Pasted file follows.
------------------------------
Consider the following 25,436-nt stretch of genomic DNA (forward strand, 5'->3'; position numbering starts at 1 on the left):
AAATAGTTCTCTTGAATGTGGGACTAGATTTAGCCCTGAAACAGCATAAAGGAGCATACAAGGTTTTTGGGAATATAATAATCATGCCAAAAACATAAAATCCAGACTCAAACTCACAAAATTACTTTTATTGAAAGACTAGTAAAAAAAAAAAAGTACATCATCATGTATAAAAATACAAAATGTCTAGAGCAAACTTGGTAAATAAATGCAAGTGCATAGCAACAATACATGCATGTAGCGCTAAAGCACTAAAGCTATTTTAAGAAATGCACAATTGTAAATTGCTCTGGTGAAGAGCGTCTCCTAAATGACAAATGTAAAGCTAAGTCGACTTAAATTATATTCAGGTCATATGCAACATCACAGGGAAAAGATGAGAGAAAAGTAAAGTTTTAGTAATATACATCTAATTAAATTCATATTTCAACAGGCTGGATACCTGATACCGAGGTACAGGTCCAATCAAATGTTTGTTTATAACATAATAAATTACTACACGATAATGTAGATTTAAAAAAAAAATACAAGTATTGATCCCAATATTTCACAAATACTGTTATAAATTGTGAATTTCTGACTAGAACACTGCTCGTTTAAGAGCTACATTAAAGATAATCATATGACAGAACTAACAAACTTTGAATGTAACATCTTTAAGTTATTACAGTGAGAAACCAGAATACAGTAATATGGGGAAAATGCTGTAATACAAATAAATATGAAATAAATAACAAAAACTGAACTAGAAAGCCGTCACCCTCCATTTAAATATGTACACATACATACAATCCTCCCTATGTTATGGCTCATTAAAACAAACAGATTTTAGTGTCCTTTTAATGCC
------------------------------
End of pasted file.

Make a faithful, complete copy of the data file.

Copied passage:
Consider the following 25,436-nt stretch of genomic DNA (forward strand, 5'->3'; position numbering starts at 1 on the left):
AAATAGTTCTCTTGAATGTGGGACTAGATTTAGCCCTGAAACAGCATAAAGGAGCATACAAGGTTTTTGGGAATATAATAATCATGCCAAAAACATAAAATCCAGACTCAAACTCACAAAATTACTTTTATTGAAAGACTAGTAAAAAAAAAAAAGTACATCATCATGTATAAAAATACAAAATGTCTAGAGCAAACTTGGTAAATAAATGCAAGTGCATAGCAACAATACATGCATGTAGCGCTAAAGCACTAAAGCTATTTTAAGAAATGCACAATTGTAAATTGCTCTGGTGAAGAGCGTCTCCTAAATGACAAATGTAAAGCTAAGTCGACTTAAATTATATTCAGGTCATATGCAACATCACAGGGAAAAGATGAGAGAAAAGTAAAGTTTTAGTAATATACATCTAATTAAATTCATATTTCAACAGGCTGGATACCTGATACCGAGGTACAGGTCCAATCAAATGTTTGTTTATAACATAATAAATTACTACACGATAATGTAGATTTAAAAAAAAAATACAAGTATTGATCCCAATATTTCACAAATACTGTTATAAATTGTGAATTTCTGACTAGAACACTGCTCGTTTAAGAGCTACATTAAAGATAATCATATGACAGAACTAACAAACTTTGAATGTAACATCTTTAAGTTATTACAGTGAGAAACCAGAATACAGTAATATGGGGAAAATGCTGTAATACAAATAAATATGAAATAAATAACAAAAACTGAACTAGAAAGCCGTCACCCTCCATTTAAATATGTACACATACATACAATCCTCCCTATGTTATGGCTCATTAAAACAAACAGATTTTAGTGTCCTTTTAATGCC